The Magician & The Wheel of Fortune
The High Priestess & Justice
The Empress & The Hanged Man
The Emperor & Death
The Hierophant & Temperance
The Lovers & The Devil
The Chariot & The Tower
Strength & The Star
The Hermit & The Moon
Ones & Nines
Twos & Eights
Threes & Sevens
Fours & Sixes
In The Numerical Tarot:
In the 5s of Pentacles and Cups, we see two more examples of cards The Numerical Tarot would veiw as positive and "good" but that appear negative or even bad. It's not quite clear to me why these fives have been singled out as being so hopelessly bad, but in a balanced deck, like The Numerical Tarot, this lack of symmetry and lack of balance is corrected. For now we will deal with the symbols given to us.
The number five is a pivotal point on the number line, and as such becomes an important number to the idea of control. On the negative side this control is in trouble or, not in control. On the positive side it is (or should be) affirmative, or in control.
In the 5 of Wands, we have what The Numerical Tarot would consider a correct example of negative control, five young men mixing it up at the midpoint of the number line. In creating such a conflict they symbolize the physical aspects of competing over the final, central, or pivotal point of the theoretical model existence put forth in the book All Things Are Numbers and elsewhere on this site. At best we see them as just that, competing - they are rivals, meeting a challenge. At worst however, they are seen as antagonistic, arguing and fighting, in a state of total anarchy.
Next, in the 5 of Swords, we see a man who has successfully defeated two other opponents and taken their swords from them. In causing such defeat, he symbolizes the less tangible, more emotional equivalent to the competition seen in the 5 of Wands, that of winning or loosing. At best he represents winning domination. At worst he represents a shallow victory or, in the case of the other two men, a crushing defeat. Thus we see how this man has taken the vulnerability of the 4 of Swords, defeated it in the 5 and sent it into exile in the following 6 (4/5/6).
On the ameliorate side, we should have two examples of affirmative control. Again, if this deck were laid out properly, the 5 of Pentacles would have the same young men as the 5 of Wands, only now they would be shaking hands, working together as a team, i.e. cooperative mates instead of antagonistic rivals. At best they would represent agreements, cooperation, and conformity - an alternating five that governs effectively. At worst they would represent manipulation, and excessive governmental control.
But instead this deck has chosen to illustrate this card with two people, down and out, perhaps the victims of manipulation, or perhaps the victims of the alleged miser in card 4, and looking for alms in card 6 (4/5/6). They are peasants who are lost. They are not in control, but urgently seek it. They need salvation to get back on their feet and regain the control they had. Perhaps they will find what they need in the church they are passing. Or maybe they will find it in the following 6 of Pentacles card.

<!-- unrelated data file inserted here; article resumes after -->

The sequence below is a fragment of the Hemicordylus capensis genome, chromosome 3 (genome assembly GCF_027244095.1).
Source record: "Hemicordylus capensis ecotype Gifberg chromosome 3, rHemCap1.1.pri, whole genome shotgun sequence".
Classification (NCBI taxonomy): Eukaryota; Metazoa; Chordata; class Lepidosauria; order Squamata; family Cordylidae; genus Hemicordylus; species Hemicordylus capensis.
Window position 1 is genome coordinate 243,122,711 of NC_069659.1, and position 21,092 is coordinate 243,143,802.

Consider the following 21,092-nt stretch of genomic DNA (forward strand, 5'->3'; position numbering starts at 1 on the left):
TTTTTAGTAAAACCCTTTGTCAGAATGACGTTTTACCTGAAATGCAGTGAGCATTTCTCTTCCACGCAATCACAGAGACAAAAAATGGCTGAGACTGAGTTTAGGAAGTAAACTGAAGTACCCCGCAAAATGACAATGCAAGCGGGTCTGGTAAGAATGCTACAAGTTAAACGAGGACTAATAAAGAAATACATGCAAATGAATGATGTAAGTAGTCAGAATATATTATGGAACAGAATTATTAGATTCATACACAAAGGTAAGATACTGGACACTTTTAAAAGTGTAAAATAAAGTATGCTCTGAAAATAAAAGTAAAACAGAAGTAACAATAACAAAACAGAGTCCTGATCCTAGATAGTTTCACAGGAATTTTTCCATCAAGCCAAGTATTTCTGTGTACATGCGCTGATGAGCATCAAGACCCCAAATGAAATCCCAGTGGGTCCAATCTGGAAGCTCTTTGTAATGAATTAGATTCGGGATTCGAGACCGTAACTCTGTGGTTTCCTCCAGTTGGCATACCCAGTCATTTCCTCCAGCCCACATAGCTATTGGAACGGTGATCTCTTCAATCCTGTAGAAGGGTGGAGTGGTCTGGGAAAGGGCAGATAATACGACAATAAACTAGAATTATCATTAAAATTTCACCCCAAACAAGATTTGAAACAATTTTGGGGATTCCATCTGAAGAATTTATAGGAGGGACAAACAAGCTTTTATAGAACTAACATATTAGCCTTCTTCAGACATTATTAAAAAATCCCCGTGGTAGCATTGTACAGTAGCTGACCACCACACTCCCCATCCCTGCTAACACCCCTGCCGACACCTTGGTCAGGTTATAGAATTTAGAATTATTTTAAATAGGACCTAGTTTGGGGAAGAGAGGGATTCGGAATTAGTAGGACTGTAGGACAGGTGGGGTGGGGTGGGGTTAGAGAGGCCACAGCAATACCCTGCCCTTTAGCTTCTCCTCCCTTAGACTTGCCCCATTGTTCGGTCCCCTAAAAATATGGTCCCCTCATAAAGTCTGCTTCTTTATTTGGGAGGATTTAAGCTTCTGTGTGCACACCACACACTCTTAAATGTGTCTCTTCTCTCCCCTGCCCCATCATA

Moving on we see, in the 5 of Cups, how the issue is not one of winning or loosing, but security vs. insecurity. Here, though, we see what looks like the bad side of this card being illustrated. The man in this card is upset, over the spilt cups in front of him. To The Numerical Tarot he symbolizes the rigidity of a person who is in fact too secure. This man is living in a rut. He has been so accustomed to having five secure cups in front of him, that the loss of three might just as well mean the loss of all. He becomes so preoccupied with his loss, that he doesn't even acknowledge the other two cups still intact. At best we could say that he is safe and secure, proud and righteous. At worst he is upset and doesn't know what to do. He is emotionally lost and guilt-ridden. He symbolizes something that has gone wrong instead of right.
ON THE MATRIX - On the matrix of inter-related ideas used by The Numerical Tarot, we see how the ultimate in-betweeness of a 5 doesn't really fit into the same scheme of cards with equidistant partners as seen in every other card. But, because all cards are capable of representing all aspects of extremes and in-betweens, the fives do contain divisions between action and emotion. But because there are no opposing cards to delineate these separations they are simply understood as co-existent within each card.
BACK TO MAJORS - In relating these cards to the Majors we associate the arguments of the 5 of Wands, and the loosing in the 5 of Swords to the need for temperance within a core, and thereby relate these cards to the card of Temperance. And in restoring the 5 of Pentacles to that of cooperative mates and the 5 of Cups to a secure and safe life, we associate these cards to the control of the Hierophant card.
IN THE ISOMORPHIC TAROT DECK, a controlled exchange is symbolized by two people shaking hands. While on the negative side we see two people arguing and wrestling for wands. In the suit of Roses, temperance is seen in the equipoise of an eagle. While on the negative side, a flying demon creates nothing but trouble.